Thursday, July 21, 2022

Higher Reps, Lower Blood Pressure -- Lewis N. Hopfe

 

Editor's Note (Peary Rader):
 
We feel that this article has a great deal of significance to readers of Iron Man. We mentioned before that some lifters, especially superheavyweights, have ea tendency to develop high blood pressure and eventually find it necessary to change their training methods and greatly reduce their bodyweights. Some bodybuilders have found similar problems too. Many bodybuilders and lifters have found that jogging corrects their problem and makes them feel better and probably they live longer. A large number of fellows, however, have found that jogging is a little bit rough on their feet and ankle bones, etc., and that they eventually have to give it up. This should not be so with the squat, as described by the author, and we hope that many readers will take advantage of opportunity to experiment with the lift ton higher reps and report the results. The editor has often mentioned how low his heart rate was when he was doing 20-rep squats and working extremely hard on them. After changing to much lower reps and higher poundages, this condition gradually changed back to a higher pulse rate. Naturally, a low pulse rate indicates a strong circulatory system, including a strong heart; we therefore recommend high repetition squats for developing better health as well as a better physique. We do not, of course, recommend this for people who have some organic problem or disease, or who suspect that they might have heart trouble. In this case you should only proceed under a doctor's supervision and care.   

The article begins here:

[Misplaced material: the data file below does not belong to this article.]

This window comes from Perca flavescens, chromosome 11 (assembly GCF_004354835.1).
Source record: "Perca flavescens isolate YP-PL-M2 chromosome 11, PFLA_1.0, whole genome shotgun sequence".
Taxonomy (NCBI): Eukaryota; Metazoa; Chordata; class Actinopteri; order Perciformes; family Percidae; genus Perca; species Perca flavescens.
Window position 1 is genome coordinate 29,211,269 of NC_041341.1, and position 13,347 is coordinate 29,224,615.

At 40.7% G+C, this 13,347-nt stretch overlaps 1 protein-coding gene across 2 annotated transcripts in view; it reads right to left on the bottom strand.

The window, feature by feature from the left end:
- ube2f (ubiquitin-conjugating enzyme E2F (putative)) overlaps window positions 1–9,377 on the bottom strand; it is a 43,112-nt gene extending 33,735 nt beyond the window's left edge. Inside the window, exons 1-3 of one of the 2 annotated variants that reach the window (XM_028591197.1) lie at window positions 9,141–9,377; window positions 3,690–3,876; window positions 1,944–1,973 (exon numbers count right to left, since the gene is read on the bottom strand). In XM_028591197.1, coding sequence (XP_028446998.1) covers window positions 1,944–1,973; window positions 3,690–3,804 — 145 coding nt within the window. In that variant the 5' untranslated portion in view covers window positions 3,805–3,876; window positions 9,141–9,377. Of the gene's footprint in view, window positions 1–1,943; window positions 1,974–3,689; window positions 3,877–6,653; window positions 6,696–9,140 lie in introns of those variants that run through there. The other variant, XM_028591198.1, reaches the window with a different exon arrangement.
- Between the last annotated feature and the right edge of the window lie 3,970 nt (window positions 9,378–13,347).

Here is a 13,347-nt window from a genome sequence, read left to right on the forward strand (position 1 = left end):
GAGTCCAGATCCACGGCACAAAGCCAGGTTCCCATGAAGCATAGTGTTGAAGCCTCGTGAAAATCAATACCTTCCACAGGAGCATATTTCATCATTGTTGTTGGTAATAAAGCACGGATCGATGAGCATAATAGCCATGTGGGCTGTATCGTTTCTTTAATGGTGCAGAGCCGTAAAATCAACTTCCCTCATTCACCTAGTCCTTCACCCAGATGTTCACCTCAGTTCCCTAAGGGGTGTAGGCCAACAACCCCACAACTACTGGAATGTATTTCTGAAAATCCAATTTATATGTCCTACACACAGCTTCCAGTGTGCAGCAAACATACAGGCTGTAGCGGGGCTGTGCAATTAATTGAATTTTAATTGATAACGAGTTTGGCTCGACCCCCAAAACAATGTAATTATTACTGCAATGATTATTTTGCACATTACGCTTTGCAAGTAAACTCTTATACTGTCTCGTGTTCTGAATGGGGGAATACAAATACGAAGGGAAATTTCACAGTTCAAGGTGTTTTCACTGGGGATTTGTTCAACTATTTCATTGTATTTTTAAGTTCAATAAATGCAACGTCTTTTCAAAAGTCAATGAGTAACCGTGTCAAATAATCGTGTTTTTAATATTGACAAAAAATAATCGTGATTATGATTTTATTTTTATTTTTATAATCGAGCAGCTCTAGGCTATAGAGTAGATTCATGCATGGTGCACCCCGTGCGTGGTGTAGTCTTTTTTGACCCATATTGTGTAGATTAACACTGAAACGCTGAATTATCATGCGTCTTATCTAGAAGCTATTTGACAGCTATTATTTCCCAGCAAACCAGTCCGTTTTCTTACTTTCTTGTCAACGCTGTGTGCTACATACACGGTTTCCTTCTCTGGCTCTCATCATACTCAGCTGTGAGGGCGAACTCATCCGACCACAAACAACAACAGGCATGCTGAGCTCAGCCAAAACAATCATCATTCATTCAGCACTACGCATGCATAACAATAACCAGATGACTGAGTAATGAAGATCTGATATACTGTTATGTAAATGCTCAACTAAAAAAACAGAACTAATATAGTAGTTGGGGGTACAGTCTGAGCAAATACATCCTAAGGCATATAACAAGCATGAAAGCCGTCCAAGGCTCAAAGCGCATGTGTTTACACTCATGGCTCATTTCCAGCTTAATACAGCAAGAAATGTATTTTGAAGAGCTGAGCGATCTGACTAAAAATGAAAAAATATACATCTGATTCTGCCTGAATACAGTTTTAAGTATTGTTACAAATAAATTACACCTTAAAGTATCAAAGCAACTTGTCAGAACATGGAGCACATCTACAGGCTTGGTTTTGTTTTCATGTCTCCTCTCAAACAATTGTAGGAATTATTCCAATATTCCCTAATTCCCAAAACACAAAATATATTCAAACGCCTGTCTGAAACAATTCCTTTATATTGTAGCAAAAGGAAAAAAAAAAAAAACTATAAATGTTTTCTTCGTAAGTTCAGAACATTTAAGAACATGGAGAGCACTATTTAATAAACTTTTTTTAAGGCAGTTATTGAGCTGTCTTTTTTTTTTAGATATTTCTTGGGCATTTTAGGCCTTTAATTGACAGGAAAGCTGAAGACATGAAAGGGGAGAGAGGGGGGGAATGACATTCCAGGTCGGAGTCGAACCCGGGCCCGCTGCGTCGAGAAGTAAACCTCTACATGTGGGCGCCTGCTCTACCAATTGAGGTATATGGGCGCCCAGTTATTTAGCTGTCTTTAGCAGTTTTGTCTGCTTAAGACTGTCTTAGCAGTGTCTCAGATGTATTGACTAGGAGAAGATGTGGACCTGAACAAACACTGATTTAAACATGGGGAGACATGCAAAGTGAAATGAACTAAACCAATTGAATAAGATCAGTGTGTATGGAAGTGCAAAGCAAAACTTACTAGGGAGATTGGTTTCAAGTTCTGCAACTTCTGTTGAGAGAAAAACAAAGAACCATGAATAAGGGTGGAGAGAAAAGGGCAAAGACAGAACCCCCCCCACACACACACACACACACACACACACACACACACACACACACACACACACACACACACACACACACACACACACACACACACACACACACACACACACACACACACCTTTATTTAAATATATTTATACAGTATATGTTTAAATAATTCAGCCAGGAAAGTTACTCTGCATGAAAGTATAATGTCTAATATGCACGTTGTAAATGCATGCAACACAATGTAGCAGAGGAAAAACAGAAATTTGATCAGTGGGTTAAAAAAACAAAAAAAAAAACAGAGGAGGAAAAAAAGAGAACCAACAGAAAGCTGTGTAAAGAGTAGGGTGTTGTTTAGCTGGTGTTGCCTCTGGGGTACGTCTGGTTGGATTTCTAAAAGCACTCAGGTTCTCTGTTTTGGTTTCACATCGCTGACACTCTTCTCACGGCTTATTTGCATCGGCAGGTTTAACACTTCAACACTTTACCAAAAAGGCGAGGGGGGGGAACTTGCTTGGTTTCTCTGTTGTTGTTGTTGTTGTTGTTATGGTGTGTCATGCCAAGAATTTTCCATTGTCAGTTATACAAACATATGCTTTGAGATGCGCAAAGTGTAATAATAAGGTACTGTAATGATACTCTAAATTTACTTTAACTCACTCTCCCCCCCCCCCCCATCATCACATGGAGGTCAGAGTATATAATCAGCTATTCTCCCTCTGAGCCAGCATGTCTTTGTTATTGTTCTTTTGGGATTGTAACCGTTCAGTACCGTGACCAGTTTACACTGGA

Diseases associated with the cardiovascular system have become some of the major killers in modern life. When the term "cardiovascular disease" is mentioned, one immediately thinks of heart attacks since these attacks are so sudden and so prominent. 

However, another form of cardiovascular disease which is just as deadly is the stroke brought on by high blood pressure. High blood pressure has been called "the silent killer" because the victim often does not know he has a problem until it's too late. Anyone who has known the victim of a fatal or near fatal stroke knows what a terrible killer it is.

You may have read a statement just like the one in the preceding paragraph in newspapers, magazines, or textbooks. What is a statement about blood pressure doing in a magazine like Iron Man which is dedicated to weightlifting and bodybuilding? Quite simply, the answer is as follows . . . 

Most of us have taken up weightlifting to improve the quality of our lives. We started lifting to be healthier, to look better, and to feel better. That was a sensible move. No one has yet found a better way to achieve those goals than through sensible weight training. However, we know that not all weight training is sensible. We know that there are practices which actually work to the detriment of one's health. The zealot in pursuit of the ideal physique or weightlifting records may engage in dietary and training practices which may destroy his health in the long run. One of these practices, of course, is the use of anabolic steroids. Enough has been said about the long and short term dangers of these drugs by others so that there is no need to repeat them here. It might be noted, however, that there is evidence which seems to indicate that steroids have a tendency to raise the blood pressure.